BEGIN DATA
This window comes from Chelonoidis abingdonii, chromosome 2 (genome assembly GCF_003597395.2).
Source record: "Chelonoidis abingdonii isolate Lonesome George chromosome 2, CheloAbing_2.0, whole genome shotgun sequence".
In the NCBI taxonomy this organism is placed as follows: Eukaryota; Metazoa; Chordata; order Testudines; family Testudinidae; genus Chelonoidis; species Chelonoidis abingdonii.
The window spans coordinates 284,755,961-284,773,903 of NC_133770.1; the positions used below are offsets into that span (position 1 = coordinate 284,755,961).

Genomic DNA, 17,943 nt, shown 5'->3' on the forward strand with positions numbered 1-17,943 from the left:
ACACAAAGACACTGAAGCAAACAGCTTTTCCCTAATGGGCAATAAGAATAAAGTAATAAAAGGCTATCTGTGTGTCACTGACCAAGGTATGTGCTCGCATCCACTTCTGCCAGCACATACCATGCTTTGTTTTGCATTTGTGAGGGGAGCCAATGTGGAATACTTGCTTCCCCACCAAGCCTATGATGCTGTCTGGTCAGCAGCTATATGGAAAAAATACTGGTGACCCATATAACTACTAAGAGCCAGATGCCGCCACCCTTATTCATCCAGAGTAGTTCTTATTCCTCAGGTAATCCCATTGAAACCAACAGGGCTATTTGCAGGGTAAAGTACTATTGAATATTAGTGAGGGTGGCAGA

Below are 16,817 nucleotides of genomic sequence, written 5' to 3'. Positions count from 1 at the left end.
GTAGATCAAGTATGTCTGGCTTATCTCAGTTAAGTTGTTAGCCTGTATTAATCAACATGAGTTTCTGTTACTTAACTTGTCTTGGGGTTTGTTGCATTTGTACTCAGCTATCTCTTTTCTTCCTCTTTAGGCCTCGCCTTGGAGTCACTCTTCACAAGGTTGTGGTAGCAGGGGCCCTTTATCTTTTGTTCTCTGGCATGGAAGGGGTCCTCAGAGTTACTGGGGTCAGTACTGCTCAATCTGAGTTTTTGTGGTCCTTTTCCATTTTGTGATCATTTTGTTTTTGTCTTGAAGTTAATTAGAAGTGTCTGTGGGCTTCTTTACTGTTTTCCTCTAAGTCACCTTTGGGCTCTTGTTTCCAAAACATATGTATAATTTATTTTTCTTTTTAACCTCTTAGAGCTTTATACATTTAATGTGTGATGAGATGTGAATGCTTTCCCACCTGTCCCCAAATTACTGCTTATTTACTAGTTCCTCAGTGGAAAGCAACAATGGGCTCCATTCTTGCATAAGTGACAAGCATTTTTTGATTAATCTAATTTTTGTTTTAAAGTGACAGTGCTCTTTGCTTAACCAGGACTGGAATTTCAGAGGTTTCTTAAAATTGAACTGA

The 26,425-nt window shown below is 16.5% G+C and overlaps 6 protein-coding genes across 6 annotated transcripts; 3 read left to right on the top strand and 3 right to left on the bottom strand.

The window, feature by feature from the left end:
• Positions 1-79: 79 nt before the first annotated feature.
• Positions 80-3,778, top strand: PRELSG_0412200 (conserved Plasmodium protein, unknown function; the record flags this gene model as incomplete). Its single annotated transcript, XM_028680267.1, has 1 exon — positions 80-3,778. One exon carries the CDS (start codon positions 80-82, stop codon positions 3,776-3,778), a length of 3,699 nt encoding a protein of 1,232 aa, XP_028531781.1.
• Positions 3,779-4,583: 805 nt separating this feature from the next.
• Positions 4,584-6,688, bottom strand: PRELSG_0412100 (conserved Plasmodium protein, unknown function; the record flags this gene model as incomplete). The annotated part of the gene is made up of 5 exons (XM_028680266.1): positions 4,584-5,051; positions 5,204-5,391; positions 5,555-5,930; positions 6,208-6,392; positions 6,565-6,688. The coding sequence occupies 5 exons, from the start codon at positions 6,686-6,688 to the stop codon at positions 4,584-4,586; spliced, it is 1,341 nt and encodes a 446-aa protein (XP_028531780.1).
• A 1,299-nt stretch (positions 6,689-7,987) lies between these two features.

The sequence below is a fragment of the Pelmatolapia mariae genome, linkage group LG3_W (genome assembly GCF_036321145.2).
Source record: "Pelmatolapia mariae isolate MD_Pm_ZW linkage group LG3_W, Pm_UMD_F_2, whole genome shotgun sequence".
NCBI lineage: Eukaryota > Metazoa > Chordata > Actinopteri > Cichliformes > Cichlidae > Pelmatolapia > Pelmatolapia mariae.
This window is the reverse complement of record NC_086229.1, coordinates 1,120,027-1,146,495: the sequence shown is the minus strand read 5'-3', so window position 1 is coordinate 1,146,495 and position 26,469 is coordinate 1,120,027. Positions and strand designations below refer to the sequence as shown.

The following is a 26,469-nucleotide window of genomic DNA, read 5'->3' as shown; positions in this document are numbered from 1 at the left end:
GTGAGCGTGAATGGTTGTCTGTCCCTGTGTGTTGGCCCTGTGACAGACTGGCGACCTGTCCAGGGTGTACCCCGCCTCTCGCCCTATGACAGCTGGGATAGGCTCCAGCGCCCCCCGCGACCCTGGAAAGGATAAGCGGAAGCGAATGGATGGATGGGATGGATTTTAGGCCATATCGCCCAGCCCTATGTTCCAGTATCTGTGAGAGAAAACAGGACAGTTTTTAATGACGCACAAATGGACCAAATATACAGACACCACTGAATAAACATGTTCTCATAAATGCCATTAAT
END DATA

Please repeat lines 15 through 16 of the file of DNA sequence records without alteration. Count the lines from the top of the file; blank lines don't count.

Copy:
• A 1,299-nt stretch (positions 6,689-7,987) lies between these two features.

The sequence below is a fragment of the Pelmatolapia mariae genome, linkage group LG3_W (genome assembly GCF_036321145.2).